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41cqe00ZzsL._BO2,204,203,200_PIsitb-sticker-arrow-click,TopRight,35,-76_SX240_SY320_CR,0,0,240,320_SH20_OU01_Is the  passive voice sneaking into your manuscript? Why do we let it in? The master of horror answers the question best.

“Strunk and White don’t speculate as to why so many writers are attracted to passive verbs, but I’m willing to; I think timid writers like them for the same reason timid lovers like passive partners. The passive voice is safe.” — Stephen King

At first, Wandering in the Words author Steve Schach hadn’t noticed that the passive voice had crept into  his historical spy thriller, Old Bach is Come

Here’s a note from Steve: “Thriller writers should never use the passive voice. My publisher’s edits were a real revelation to me. The story became much more exciting when Jennifer changed my use of the passive voice into the active voice. The passive voice slows things down. It’s vital that the pace of a thriller must never flag.”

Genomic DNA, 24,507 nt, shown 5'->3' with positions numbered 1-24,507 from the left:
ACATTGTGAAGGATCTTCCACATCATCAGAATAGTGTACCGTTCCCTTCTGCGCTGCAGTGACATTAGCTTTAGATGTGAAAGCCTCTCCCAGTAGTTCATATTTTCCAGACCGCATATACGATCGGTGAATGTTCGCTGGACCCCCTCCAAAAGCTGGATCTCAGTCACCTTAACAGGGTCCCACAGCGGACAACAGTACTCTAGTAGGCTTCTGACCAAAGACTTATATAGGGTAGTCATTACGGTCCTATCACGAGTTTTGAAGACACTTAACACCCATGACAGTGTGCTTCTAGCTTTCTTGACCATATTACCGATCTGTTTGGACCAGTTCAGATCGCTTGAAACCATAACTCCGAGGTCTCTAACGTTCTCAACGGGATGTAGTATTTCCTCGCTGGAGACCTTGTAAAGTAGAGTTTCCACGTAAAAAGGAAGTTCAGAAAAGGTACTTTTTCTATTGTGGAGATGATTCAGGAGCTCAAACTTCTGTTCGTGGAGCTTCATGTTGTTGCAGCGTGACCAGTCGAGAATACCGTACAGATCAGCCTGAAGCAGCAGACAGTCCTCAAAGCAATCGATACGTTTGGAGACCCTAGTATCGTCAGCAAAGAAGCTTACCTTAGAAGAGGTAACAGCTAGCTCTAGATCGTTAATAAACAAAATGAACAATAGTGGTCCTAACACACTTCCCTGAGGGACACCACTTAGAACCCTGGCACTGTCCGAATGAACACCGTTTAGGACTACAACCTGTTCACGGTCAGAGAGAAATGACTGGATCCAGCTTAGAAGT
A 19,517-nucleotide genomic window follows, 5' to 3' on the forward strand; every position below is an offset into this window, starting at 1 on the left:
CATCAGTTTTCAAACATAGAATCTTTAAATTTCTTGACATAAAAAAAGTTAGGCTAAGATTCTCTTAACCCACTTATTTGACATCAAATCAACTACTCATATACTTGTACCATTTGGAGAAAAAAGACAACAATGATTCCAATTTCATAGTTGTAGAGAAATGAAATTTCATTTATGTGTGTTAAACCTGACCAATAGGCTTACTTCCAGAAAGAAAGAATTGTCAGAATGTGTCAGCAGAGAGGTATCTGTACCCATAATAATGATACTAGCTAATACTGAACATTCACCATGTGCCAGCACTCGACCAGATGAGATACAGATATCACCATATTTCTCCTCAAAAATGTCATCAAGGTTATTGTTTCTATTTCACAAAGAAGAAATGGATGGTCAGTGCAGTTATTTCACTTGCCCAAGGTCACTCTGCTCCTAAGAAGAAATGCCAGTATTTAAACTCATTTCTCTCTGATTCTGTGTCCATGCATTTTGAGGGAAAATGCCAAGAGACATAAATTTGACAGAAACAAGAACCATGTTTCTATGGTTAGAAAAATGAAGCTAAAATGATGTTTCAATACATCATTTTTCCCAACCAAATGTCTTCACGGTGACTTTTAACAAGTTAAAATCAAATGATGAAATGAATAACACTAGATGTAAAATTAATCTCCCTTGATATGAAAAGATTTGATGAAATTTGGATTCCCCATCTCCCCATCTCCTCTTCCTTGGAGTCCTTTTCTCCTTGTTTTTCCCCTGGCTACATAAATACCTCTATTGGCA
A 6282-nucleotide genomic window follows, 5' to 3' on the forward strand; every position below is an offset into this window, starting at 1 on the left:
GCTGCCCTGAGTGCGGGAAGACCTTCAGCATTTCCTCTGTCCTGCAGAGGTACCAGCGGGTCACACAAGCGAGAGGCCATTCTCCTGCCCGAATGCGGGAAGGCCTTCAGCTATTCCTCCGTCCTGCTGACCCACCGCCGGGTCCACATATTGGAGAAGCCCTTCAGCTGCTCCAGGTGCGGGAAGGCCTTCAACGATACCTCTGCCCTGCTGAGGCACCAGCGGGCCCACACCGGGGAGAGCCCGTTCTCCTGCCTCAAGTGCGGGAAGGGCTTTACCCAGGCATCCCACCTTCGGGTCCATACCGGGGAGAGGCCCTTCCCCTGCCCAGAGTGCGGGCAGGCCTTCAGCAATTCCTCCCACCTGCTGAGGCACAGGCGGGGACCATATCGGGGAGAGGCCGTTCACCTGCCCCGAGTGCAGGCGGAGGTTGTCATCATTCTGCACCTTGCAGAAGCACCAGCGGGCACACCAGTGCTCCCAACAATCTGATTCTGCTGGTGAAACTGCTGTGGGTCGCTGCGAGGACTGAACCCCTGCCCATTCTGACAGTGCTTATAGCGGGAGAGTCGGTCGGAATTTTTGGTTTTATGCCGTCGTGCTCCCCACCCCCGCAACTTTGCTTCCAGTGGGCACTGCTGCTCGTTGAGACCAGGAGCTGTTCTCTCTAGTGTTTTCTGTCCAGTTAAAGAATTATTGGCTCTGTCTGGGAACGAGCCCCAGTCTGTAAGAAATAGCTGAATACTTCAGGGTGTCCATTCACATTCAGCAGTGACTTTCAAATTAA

That’s right, Steve, and regardless of whether your novel is a thriller or romance, the passive voice needs to take a hike.

Example of passive: They were stopped by a pair of guards.
How to fix: A pair of guards stopped them.

The words “were” and “by” are dead giveaways.

How do we revise?

Go through your manuscript line by line. Check out every single verb. Is it active? What is the subject? In the passive example above, “they were” is a false subject. The true subject is “a pair of guards’ Remember that the subject acts out the verb. Make sure you don’t have your false subject leading the sentence. Revise sentences to have this structure: Noun, verb, noun.

Dig out those daring verbs, put them in your sentences, and you’ll have a masterful thriller, romance or memoir!

And for more tips from Stephen King, get a copy of On Writing. I love it!

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